I met John at the Riverstone cruise-in. It wasn't very hard to find him because he was the only vehicle in the sea of classics sporting a genuine 50 cal machine gun perched about 6 feet off the ground. 

Jack, as I was asked to to call him, was sitting in his 1968 Army Jeep. I asked Jack to tell me about the Jeep. This is what he told me.

"I was drawn to this Jeep because of my time in the Army as a motor Sargent. Even though everyone knows it's a Jeep, Ford had the contract to build these for the Army at the time." He commented about the contract being a leftover from WWII. This Jeep was delivered to the Tobyanna Army base before serving it's time in Vietnam. The manufacturing tag reflected a date of June 1968 and as a model 151.  

Per his story, as the war began to spiral out of control, every US vehicle was either dismantled or destroyed. This particular vehicle was for some reason spared. It couldn't be shipped back to the States whole because of import laws, but it could be shipped to the US as parts or salvage. 

The Driver side weld is still notiicable, but the rest of the welds are invisible. 

Jack continued that it had originally been purchased by someone in California who had expected to have the talent to reassemble it, but couldn't. So he put it up for sale. "Virtually every part was there, but it was in a million pieces, a total basket case." "The engine, transmission, and seats had been removed, then it was cut in half, right in the middle of the door area." "There is still one spot you can still see where I welded it back together." "I should have finished that before it was painted, but I ran out of steam." "Something for the next guy to do."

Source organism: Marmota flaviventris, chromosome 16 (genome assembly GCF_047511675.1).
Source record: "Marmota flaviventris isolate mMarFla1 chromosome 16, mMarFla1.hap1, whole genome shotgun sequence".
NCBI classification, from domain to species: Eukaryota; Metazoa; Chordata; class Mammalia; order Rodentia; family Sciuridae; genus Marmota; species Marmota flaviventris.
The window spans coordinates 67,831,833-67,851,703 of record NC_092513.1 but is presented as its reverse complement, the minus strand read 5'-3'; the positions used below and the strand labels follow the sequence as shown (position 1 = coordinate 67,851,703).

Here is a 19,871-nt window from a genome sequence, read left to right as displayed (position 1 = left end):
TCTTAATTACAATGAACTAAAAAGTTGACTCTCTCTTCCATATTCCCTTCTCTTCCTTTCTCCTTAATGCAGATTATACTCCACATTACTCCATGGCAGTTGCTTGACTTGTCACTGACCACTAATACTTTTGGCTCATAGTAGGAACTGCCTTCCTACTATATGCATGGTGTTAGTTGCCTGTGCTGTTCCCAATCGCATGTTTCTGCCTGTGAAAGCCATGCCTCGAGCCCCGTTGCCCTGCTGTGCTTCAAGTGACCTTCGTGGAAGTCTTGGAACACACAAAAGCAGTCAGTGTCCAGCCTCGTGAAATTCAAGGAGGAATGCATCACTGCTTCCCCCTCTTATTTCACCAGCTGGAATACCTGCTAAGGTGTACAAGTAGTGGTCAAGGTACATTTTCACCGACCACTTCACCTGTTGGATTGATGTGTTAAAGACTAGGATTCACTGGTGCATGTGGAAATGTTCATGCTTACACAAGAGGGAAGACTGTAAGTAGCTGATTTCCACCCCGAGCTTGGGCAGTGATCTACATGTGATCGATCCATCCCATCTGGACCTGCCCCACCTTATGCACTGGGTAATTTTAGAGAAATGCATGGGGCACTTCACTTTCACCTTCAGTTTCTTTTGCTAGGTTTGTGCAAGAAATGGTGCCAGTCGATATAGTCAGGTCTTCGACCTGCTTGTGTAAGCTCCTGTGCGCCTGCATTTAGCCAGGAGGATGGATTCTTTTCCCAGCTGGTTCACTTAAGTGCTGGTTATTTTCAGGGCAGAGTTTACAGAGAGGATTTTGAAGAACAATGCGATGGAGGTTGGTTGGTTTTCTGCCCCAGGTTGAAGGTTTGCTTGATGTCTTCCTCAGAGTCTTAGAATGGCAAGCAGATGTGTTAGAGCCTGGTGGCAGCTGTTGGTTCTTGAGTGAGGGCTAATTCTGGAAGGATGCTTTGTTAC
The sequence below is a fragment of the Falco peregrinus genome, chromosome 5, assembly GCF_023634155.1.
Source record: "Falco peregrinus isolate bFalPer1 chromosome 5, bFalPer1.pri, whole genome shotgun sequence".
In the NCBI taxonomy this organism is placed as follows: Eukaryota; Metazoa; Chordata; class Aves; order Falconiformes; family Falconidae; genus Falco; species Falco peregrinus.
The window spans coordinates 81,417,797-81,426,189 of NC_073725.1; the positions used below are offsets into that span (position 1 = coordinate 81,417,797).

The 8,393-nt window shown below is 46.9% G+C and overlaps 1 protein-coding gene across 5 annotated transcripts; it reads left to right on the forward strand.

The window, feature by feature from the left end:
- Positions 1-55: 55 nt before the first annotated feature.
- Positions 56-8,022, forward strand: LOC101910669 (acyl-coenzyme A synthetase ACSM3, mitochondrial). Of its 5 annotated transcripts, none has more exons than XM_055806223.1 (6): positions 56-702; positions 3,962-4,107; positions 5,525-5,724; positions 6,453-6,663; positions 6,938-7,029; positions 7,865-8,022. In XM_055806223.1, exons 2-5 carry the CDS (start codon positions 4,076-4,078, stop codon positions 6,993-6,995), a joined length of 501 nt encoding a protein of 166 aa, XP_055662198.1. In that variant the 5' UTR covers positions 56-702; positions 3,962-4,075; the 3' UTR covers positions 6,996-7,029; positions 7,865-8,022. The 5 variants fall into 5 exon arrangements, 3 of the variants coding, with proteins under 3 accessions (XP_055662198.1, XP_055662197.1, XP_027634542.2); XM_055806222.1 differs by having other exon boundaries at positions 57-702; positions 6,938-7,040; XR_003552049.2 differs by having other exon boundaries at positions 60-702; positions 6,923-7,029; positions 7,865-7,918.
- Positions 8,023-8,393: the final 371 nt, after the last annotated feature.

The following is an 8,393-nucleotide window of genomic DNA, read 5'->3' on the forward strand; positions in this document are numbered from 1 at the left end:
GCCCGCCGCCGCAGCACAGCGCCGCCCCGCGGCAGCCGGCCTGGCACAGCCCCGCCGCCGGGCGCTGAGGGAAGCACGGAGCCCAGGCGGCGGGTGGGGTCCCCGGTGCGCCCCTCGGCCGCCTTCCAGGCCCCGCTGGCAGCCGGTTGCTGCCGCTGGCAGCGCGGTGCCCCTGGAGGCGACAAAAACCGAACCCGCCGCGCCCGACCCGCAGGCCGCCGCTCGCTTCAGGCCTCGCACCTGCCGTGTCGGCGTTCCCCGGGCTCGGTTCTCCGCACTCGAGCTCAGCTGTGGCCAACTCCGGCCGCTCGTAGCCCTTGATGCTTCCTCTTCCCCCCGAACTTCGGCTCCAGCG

Jack, who had honed his mechanical skills on his own and in the Army, opened his own auto repair shop on Long Island in 1971. "I needed every bit of that knowledge to put this back together." It's been a 3 year project, but Jack thinks it will all be done in the next month or two. "I think I'm gonna sell it after I finish it." he said.

I asked Jack if the radio worked. "Sure does, but I can only turn it on for a second or two." "It's a Military band, pretty sure it's still in use." My mind quickly conjured up Jack's attempts to get the radio working, never expecting it to have any kind of impact, only to get a "visit" when he had to explain his broadcasts.  

The sad part of this story is that Jack doesn't have a computer, doesn't do email, or use the web. Each of us knows a "Jack". They are what made the hobby what it is today. We created Garagistry in the hope people like you will take the time to make sure Jack's stories and yours have a place in automotive history. 

Remember, Preserving Automotive History...One Car At a Time® is not just a slogan. It's what we do.